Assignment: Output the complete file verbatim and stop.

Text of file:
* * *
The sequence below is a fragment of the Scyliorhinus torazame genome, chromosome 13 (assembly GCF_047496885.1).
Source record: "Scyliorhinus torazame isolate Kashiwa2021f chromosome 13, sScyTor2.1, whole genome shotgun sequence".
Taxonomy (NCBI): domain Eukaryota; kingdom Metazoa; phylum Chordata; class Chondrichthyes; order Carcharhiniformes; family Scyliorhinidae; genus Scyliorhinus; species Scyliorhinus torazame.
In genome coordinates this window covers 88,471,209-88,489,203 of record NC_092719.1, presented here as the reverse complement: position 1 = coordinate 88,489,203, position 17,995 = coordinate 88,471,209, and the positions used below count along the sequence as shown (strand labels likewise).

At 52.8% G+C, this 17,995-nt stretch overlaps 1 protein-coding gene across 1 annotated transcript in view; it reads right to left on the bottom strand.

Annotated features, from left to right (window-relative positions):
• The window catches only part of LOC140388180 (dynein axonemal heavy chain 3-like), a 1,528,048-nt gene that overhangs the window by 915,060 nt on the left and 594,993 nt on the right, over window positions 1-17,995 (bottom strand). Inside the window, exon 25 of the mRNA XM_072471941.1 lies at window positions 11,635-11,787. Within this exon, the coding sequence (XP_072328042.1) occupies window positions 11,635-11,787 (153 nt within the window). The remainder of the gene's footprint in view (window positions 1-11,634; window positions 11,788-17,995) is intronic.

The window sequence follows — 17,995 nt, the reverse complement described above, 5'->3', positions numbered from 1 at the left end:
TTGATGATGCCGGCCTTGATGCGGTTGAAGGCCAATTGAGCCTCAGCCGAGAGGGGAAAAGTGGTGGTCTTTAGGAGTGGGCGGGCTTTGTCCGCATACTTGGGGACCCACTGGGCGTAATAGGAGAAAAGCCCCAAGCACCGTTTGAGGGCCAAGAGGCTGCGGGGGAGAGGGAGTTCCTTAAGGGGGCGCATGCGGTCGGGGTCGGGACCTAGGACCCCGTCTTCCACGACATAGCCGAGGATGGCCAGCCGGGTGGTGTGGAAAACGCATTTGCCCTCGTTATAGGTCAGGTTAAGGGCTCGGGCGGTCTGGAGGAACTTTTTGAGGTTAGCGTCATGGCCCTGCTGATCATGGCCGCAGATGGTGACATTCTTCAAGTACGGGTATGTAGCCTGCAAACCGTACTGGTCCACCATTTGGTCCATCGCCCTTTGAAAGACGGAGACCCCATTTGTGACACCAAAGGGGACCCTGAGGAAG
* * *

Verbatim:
The sequence below is a fragment of the Scyliorhinus torazame genome, chromosome 13 (assembly GCF_047496885.1).
Source record: "Scyliorhinus torazame isolate Kashiwa2021f chromosome 13, sScyTor2.1, whole genome shotgun sequence".
Taxonomy (NCBI): domain Eukaryota; kingdom Metazoa; phylum Chordata; class Chondrichthyes; order Carcharhiniformes; family Scyliorhinidae; genus Scyliorhinus; species Scyliorhinus torazame.
In genome coordinates this window covers 88,471,209-88,489,203 of record NC_092719.1, presented here as the reverse complement: position 1 = coordinate 88,489,203, position 17,995 = coordinate 88,471,209, and the positions used below count along the sequence as shown (strand labels likewise).

At 52.8% G+C, this 17,995-nt stretch overlaps 1 protein-coding gene across 1 annotated transcript in view; it reads right to left on the bottom strand.

Annotated features, from left to right (window-relative positions):
• The window catches only part of LOC140388180 (dynein axonemal heavy chain 3-like), a 1,528,048-nt gene that overhangs the window by 915,060 nt on the left and 594,993 nt on the right, over window positions 1-17,995 (bottom strand). Inside the window, exon 25 of the mRNA XM_072471941.1 lies at window positions 11,635-11,787. Within this exon, the coding sequence (XP_072328042.1) occupies window positions 11,635-11,787 (153 nt within the window). The remainder of the gene's footprint in view (window positions 1-11,634; window positions 11,788-17,995) is intronic.

The window sequence follows — 17,995 nt, the reverse complement described above, 5'->3', positions numbered from 1 at the left end:
TTGATGATGCCGGCCTTGATGCGGTTGAAGGCCAATTGAGCCTCAGCCGAGAGGGGAAAAGTGGTGGTCTTTAGGAGTGGGCGGGCTTTGTCCGCATACTTGGGGACCCACTGGGCGTAATAGGAGAAAAGCCCCAAGCACCGTTTGAGGGCCAAGAGGCTGCGGGGGAGAGGGAGTTCCTTAAGGGGGCGCATGCGGTCGGGGTCGGGACCTAGGACCCCGTCTTCCACGACATAGCCGAGGATGGCCAGCCGGGTGGTGTGGAAAACGCATTTGCCCTCGTTATAGGTCAGGTTAAGGGCTCGGGCGGTCTGGAGGAACTTTTTGAGGTTAGCGTCATGGCCCTGCTGATCATGGCCGCAGATGGTGACATTCTTCAAGTACGGGTATGTAGCCTGCAAACCGTACTGGTCCACCATTTGGTCCATCGCCCTTTGAAAGACGGAGACCCCATTTGTGACACCAAAGGGGACCCTGAGGAAG